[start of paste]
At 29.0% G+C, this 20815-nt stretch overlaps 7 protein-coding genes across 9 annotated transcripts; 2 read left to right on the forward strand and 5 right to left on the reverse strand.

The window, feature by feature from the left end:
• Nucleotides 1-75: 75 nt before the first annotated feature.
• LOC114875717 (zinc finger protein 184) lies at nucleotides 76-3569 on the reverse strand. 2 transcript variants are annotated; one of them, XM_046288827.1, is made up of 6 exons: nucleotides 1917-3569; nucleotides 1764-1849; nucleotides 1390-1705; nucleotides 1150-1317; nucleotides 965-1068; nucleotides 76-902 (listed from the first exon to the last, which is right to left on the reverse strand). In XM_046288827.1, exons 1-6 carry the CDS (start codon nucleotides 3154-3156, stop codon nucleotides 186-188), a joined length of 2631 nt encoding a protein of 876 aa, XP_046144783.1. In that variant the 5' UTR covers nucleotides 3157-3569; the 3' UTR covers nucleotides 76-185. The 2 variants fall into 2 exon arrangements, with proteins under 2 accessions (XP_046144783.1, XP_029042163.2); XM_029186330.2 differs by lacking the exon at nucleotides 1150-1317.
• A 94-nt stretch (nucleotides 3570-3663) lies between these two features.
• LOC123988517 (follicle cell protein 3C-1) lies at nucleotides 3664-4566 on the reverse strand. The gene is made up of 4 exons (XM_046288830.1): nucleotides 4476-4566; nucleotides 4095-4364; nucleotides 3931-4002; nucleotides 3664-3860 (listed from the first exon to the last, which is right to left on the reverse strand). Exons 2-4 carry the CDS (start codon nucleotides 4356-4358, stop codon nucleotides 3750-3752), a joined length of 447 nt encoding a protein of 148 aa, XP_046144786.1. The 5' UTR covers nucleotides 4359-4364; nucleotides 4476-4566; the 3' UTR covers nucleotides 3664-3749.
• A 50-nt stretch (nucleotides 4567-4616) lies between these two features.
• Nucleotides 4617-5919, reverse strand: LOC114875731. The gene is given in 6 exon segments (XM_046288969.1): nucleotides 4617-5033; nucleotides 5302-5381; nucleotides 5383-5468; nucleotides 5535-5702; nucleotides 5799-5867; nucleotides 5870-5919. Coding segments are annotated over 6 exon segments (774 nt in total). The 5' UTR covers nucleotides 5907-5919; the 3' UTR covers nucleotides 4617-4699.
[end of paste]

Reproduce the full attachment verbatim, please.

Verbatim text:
At 29.0% G+C, this 20815-nt stretch overlaps 7 protein-coding genes across 9 annotated transcripts; 2 read left to right on the forward strand and 5 right to left on the reverse strand.

The window, feature by feature from the left end:
• Nucleotides 1-75: 75 nt before the first annotated feature.
• LOC114875717 (zinc finger protein 184) lies at nucleotides 76-3569 on the reverse strand. 2 transcript variants are annotated; one of them, XM_046288827.1, is made up of 6 exons: nucleotides 1917-3569; nucleotides 1764-1849; nucleotides 1390-1705; nucleotides 1150-1317; nucleotides 965-1068; nucleotides 76-902 (listed from the first exon to the last, which is right to left on the reverse strand). In XM_046288827.1, exons 1-6 carry the CDS (start codon nucleotides 3154-3156, stop codon nucleotides 186-188), a joined length of 2631 nt encoding a protein of 876 aa, XP_046144783.1. In that variant the 5' UTR covers nucleotides 3157-3569; the 3' UTR covers nucleotides 76-185. The 2 variants fall into 2 exon arrangements, with proteins under 2 accessions (XP_046144783.1, XP_029042163.2); XM_029186330.2 differs by lacking the exon at nucleotides 1150-1317.
• A 94-nt stretch (nucleotides 3570-3663) lies between these two features.
• LOC123988517 (follicle cell protein 3C-1) lies at nucleotides 3664-4566 on the reverse strand. The gene is made up of 4 exons (XM_046288830.1): nucleotides 4476-4566; nucleotides 4095-4364; nucleotides 3931-4002; nucleotides 3664-3860 (listed from the first exon to the last, which is right to left on the reverse strand). Exons 2-4 carry the CDS (start codon nucleotides 4356-4358, stop codon nucleotides 3750-3752), a joined length of 447 nt encoding a protein of 148 aa, XP_046144786.1. The 5' UTR covers nucleotides 4359-4364; nucleotides 4476-4566; the 3' UTR covers nucleotides 3664-3749.
• A 50-nt stretch (nucleotides 4567-4616) lies between these two features.
• Nucleotides 4617-5919, reverse strand: LOC114875731. The gene is given in 6 exon segments (XM_046288969.1): nucleotides 4617-5033; nucleotides 5302-5381; nucleotides 5383-5468; nucleotides 5535-5702; nucleotides 5799-5867; nucleotides 5870-5919. Coding segments are annotated over 6 exon segments (774 nt in total). The 5' UTR covers nucleotides 5907-5919; the 3' UTR covers nucleotides 4617-4699.